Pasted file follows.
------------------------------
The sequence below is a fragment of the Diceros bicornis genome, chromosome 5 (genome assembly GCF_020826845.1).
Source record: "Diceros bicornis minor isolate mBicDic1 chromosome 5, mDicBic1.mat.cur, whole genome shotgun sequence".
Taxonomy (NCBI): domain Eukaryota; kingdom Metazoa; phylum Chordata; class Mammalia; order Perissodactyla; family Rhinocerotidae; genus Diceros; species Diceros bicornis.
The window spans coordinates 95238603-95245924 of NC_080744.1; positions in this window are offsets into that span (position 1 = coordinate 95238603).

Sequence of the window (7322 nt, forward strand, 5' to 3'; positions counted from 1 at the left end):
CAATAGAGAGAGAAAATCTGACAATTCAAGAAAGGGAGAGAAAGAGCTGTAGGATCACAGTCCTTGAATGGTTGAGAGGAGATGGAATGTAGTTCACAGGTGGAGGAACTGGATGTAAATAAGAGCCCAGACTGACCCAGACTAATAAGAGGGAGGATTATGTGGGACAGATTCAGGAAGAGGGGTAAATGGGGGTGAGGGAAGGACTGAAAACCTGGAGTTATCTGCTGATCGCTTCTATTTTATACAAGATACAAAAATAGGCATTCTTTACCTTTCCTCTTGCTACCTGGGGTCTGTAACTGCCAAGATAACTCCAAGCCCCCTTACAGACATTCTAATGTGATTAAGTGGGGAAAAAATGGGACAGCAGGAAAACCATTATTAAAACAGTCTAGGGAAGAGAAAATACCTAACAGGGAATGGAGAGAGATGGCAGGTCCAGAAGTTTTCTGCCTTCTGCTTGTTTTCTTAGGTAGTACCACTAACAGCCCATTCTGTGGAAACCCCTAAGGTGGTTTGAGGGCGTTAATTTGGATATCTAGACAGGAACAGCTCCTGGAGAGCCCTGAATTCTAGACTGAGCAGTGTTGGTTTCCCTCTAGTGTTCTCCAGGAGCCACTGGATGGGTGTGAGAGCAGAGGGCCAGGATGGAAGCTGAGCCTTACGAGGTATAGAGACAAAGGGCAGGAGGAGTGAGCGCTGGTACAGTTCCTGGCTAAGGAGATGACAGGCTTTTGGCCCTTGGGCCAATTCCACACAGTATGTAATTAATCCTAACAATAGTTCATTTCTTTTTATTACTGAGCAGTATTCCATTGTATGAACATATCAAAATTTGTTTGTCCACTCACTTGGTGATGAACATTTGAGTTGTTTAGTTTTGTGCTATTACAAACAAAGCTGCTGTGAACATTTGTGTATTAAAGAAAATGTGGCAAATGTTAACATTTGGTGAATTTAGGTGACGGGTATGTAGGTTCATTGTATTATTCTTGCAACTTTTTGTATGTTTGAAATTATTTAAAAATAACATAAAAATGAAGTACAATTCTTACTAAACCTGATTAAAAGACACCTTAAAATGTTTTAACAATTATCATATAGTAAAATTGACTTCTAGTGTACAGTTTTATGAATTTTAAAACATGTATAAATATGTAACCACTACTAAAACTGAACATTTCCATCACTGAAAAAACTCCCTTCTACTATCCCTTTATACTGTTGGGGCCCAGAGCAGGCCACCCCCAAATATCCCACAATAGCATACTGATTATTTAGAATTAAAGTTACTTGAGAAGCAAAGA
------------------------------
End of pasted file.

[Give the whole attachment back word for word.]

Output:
The sequence below is a fragment of the Diceros bicornis genome, chromosome 5 (genome assembly GCF_020826845.1).
Source record: "Diceros bicornis minor isolate mBicDic1 chromosome 5, mDicBic1.mat.cur, whole genome shotgun sequence".
Taxonomy (NCBI): domain Eukaryota; kingdom Metazoa; phylum Chordata; class Mammalia; order Perissodactyla; family Rhinocerotidae; genus Diceros; species Diceros bicornis.
The window spans coordinates 95238603-95245924 of NC_080744.1; positions in this window are offsets into that span (position 1 = coordinate 95238603).

Sequence of the window (7322 nt, forward strand, 5' to 3'; positions counted from 1 at the left end):
CAATAGAGAGAGAAAATCTGACAATTCAAGAAAGGGAGAGAAAGAGCTGTAGGATCACAGTCCTTGAATGGTTGAGAGGAGATGGAATGTAGTTCACAGGTGGAGGAACTGGATGTAAATAAGAGCCCAGACTGACCCAGACTAATAAGAGGGAGGATTATGTGGGACAGATTCAGGAAGAGGGGTAAATGGGGGTGAGGGAAGGACTGAAAACCTGGAGTTATCTGCTGATCGCTTCTATTTTATACAAGATACAAAAATAGGCATTCTTTACCTTTCCTCTTGCTACCTGGGGTCTGTAACTGCCAAGATAACTCCAAGCCCCCTTACAGACATTCTAATGTGATTAAGTGGGGAAAAAATGGGACAGCAGGAAAACCATTATTAAAACAGTCTAGGGAAGAGAAAATACCTAACAGGGAATGGAGAGAGATGGCAGGTCCAGAAGTTTTCTGCCTTCTGCTTGTTTTCTTAGGTAGTACCACTAACAGCCCATTCTGTGGAAACCCCTAAGGTGGTTTGAGGGCGTTAATTTGGATATCTAGACAGGAACAGCTCCTGGAGAGCCCTGAATTCTAGACTGAGCAGTGTTGGTTTCCCTCTAGTGTTCTCCAGGAGCCACTGGATGGGTGTGAGAGCAGAGGGCCAGGATGGAAGCTGAGCCTTACGAGGTATAGAGACAAAGGGCAGGAGGAGTGAGCGCTGGTACAGTTCCTGGCTAAGGAGATGACAGGCTTTTGGCCCTTGGGCCAATTCCACACAGTATGTAATTAATCCTAACAATAGTTCATTTCTTTTTATTACTGAGCAGTATTCCATTGTATGAACATATCAAAATTTGTTTGTCCACTCACTTGGTGATGAACATTTGAGTTGTTTAGTTTTGTGCTATTACAAACAAAGCTGCTGTGAACATTTGTGTATTAAAGAAAATGTGGCAAATGTTAACATTTGGTGAATTTAGGTGACGGGTATGTAGGTTCATTGTATTATTCTTGCAACTTTTTGTATGTTTGAAATTATTTAAAAATAACATAAAAATGAAGTACAATTCTTACTAAACCTGATTAAAAGACACCTTAAAATGTTTTAACAATTATCATATAGTAAAATTGACTTCTAGTGTACAGTTTTATGAATTTTAAAACATGTATAAATATGTAACCACTACTAAAACTGAACATTTCCATCACTGAAAAAACTCCCTTCTACTATCCCTTTATACTGTTGGGGCCCAGAGCAGGCCACCCCCAAATATCCCACAATAGCATACTGATTATTTAGAATTAAAGTTACTTGAGAAGCAAAGA